Author, Satirist, Connoisseur of Florida Eccentrica

What follows is a personal Julie Andrews list of my favorite things about this area, the simple pleasures, mostly free, some with nominal costs — the kind of ¨attractions¨ we´d otherwise overlook because they don´t require a $59 ticket and 2-mile tram ride from the parking lot. The list is in no particular order, but I´ve decided to rank them because that seems to cause trouble.

Tampa International Airport, Top Deck of Short-term Parking

Perfect place to view space shuttle launches, especially at night. I saw the John Glenn launch up there and was stunned by the hundreds of other residents who spontaneously showed up. Until the manned launches resume, you can find NASA schedules of satellite launches on the Internet. Same with spotting the orbiting International Space Station. At other times, the parking deck is a great vantage to clear out your head and watch a sunset, or maybe observe the handful of other people loitering with no apparent business at the airport and wonder, ¨What´s their problem?¨

Friendship Trail Bridge

Another stress reducer. This magnificent 2.6-mile span of the old Gandy Bridge was slated for demolition until being rescued by an unlikely alliance of health-crazed joggers and beer-pounding fishermen. More great views that showcase our geography´s natural beauty. Lots of dolphins, pelicans and afternoon electrical storms that get the all-important cardiovascular up as you race down the hump for your car.

Fourth of July, Gandy Causeway

You´ll have to wait till next year for this one, but mark your calendars. It´s the best pyrotechnics display in five counties — and it´s interactive! I tripped over it by accident in 2003 while driving over to Pinellas looking for an officially sanctioned show. It´s that part of the causeway featuring Jet Skis, free-range dogs, rebel flags and T-back hotdog vendors. Each Independence Day, the beach-goers stay after dark to ignite a week´s salary of fireworks bought from tents along Dale Mabry. As Dave Barry says, I´m not making this up: I´ve never seen a fire truck ¨on patrol¨ before, but one was going up and down the causeway as people twirled sparklers next to piles of ordnance and knocked over Roman Candle launchers, sending flaming balls horizontally through traffic. The best analogy is the bridge scene in Apocalypse Now, where all kinds of flares and tracers flew over the river. My wife and I drove back and forth three times. Best Fourth you could ever have. Just keep the windows up.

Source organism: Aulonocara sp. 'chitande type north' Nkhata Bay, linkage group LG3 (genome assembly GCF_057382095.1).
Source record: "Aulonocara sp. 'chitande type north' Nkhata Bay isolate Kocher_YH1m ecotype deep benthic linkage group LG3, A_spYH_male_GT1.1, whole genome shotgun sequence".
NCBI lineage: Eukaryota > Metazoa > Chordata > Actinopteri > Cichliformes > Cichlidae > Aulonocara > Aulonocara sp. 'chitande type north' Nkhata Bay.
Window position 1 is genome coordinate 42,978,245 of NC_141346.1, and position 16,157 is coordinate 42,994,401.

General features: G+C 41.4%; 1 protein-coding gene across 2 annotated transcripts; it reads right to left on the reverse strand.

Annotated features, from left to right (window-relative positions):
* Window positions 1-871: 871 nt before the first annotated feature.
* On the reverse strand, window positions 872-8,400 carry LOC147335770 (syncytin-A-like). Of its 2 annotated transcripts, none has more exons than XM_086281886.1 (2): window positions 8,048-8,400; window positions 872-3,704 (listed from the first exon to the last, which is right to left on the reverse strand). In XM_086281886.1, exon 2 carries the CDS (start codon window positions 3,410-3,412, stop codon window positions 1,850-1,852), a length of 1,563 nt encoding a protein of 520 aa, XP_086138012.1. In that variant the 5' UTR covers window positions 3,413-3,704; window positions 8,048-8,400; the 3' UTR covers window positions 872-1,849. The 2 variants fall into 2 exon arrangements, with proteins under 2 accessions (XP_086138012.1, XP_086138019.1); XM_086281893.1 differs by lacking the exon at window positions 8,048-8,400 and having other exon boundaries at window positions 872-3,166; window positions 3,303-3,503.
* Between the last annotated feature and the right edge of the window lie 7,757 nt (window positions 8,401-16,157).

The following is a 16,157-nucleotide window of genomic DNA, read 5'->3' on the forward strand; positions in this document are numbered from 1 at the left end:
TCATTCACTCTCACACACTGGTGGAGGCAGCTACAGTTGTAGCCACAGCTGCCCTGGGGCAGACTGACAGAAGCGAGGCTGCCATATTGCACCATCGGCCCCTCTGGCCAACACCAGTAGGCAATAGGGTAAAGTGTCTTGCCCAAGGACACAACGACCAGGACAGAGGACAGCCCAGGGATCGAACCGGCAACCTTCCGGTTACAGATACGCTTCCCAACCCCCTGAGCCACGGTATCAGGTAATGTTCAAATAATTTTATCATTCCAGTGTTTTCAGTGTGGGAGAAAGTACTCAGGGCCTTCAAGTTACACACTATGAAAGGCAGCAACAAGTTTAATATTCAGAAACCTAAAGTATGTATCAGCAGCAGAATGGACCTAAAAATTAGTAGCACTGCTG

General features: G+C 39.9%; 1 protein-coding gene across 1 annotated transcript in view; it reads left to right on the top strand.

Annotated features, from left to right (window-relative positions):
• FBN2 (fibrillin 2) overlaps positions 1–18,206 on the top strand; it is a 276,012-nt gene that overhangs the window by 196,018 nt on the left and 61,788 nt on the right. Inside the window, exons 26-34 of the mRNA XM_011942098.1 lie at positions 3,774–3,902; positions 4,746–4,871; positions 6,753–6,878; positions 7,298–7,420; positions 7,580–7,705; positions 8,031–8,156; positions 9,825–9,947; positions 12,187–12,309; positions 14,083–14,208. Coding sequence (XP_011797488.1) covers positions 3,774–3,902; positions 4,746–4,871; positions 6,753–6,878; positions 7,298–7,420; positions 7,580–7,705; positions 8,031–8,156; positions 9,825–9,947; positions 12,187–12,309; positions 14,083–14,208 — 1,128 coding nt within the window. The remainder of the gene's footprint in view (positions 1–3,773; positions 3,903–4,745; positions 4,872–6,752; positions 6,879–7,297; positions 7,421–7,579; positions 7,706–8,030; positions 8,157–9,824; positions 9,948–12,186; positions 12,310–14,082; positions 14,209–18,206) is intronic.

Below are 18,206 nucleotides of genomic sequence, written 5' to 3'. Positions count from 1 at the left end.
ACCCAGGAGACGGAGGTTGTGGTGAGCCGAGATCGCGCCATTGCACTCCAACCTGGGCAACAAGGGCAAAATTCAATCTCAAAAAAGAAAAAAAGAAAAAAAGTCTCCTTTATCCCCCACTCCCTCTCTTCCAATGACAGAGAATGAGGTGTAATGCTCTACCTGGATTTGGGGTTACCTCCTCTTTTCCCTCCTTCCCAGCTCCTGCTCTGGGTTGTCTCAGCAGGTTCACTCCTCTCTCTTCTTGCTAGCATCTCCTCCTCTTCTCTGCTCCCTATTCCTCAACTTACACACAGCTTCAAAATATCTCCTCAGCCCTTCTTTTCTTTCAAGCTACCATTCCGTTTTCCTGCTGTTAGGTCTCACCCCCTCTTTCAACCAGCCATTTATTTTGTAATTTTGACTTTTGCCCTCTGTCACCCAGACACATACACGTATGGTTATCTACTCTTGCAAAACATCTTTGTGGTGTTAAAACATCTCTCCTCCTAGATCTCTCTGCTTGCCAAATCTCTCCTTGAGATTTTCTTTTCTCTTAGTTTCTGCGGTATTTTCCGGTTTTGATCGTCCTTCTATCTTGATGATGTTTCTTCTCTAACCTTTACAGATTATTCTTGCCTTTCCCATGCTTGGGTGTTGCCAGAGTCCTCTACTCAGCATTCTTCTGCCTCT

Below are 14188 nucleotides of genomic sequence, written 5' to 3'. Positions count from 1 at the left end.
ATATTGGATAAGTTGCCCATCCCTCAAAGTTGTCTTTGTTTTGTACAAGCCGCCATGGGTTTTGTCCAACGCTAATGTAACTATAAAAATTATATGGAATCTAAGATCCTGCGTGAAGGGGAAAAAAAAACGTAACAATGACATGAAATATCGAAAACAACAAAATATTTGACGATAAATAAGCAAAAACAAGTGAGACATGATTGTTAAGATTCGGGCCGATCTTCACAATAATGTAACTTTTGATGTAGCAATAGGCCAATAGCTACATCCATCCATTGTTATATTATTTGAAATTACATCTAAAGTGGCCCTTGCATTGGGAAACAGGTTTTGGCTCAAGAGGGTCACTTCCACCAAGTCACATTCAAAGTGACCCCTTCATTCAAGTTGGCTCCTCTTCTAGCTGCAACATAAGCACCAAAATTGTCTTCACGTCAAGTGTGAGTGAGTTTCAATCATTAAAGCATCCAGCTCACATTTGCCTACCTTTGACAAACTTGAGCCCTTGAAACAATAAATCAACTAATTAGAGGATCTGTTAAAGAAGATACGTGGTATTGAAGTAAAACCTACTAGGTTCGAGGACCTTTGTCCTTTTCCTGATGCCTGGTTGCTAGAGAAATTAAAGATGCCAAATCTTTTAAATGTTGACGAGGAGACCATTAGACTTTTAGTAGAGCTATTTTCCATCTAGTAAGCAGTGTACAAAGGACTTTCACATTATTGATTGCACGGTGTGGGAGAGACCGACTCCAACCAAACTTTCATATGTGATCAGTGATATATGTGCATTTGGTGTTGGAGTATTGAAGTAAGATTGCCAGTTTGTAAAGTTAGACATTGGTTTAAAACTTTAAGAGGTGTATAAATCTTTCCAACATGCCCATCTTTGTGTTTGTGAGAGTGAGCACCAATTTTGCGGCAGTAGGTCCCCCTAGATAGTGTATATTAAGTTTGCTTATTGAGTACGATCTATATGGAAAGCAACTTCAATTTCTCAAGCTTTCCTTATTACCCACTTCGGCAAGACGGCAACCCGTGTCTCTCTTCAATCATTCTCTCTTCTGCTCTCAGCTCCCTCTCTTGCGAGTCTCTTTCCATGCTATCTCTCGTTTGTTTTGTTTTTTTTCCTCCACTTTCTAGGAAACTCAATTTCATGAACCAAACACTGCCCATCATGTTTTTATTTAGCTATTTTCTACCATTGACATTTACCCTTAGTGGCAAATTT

Derby Lane

This grand dame of Tampa Bay´s old social scene has survived since the 1920s. It seems hard to imagine now, but the ¨Lane¨ used to be huge, attracting promotional appearances by the likes of Jim Thorpe and Babe Ruth. But we are no longer in the golden age of the parimutuels, and many other tracks across the state have become a bit too, well, sketchy. And mind you, I´m all about sketchy. That´s what makes Derby so special: a rare combination of keeping the place up without altering the historic retro look, which is what attracted the makers of Ocean´s Eleven for the Carl Reiner intro scene. Hopefully it will be around for many more decades, but I´m not going to take it for granted like I did the Tampa Jai Alai Fronton, where my favorite seats are now a lug-wrench display in The Home Depot.

Derby Lane, 10490 Gandy Blvd., St. Petersburg, 727-812-3339.

The Coliseum

Most of the old pre-World War II era ballroom dancing facilities are long gone, but we´re still lucky to have one of the best. The Coliseum still hosts some oldie music shows, or you can visit during the annual antiquarian book show in March. Like Derby Lane, it´s another survivor whose exquisite architecture attracted Hollywood. In this case, the scene in Cocoon where Don Ameche break dances.

The Coliseum, 535 Fourth Ave N., St Petersburg, 727-892-5202.

Dang, I´m running out of time and space here, so I´ll wrap it up with a lightning-round of:

6. Union Station, 601 N. Nebraska Ave., Tampa.

Another great transportation hub to visit when you have no legitimate business. Winner of the ¨Comeback from Sketchiness Award.¨ Take the Amtrak out of here while you still can.

7. La Teresita, 3246 W. Columbus Drive, Tampa.

Plentiful, inexpensive Cuban home-cooking in another historic setting. Forgo the dining room for the lunch counter experience.

8. Tampa Theatre, 711 N. Franklin St., Tampa.

One of the state´s only classic balcony theaters still showing movies.

9. The Bayshore Balustrade

From the psychedelic fish to the giant slinky sculpture, the ¨world´s longest continuous sidewalk¨ along Tampa´s most coveted address is worth the stroll just to see what floats up to the seawall from the Bay.

10. Bern´s, 1208 S. Howard Ave., Tampa.

Not a simple pleasure and definitely not cheap, but Tampa´s world-famous steak house must be included for its positive-weirdness score. Outside, a warehouse; inside, a brothel; upstairs, dessert with Rod Serling.

11. Port Tampa Library, 4902 W. Commerce St., Tampa.

The remaining crown jewel of what used to be a sister city before it was all connected by growth.

12. Hotel Ponce DeLeon, 95 Central Ave., St. Petersburg.

Venerable hotel raised from the grave. Have to love the old hand-operated elevator and below-street-level piano bar.

13. St. Pete Beach Holiday Inn, revolving rooftop bar, 5250 Gulf Blvd., St Pete Beach.

The Don Cesar down the street may be more fashionable, but why drink if you can´t revolve?

14. R.I.P. The Chatterbox, The Hub (original location on Florida Avenue).

Tim Dorsey is the author of six Florida novels and a columnist for Tampa Bay Illustrated. Visit his website at www.timdorsey.com.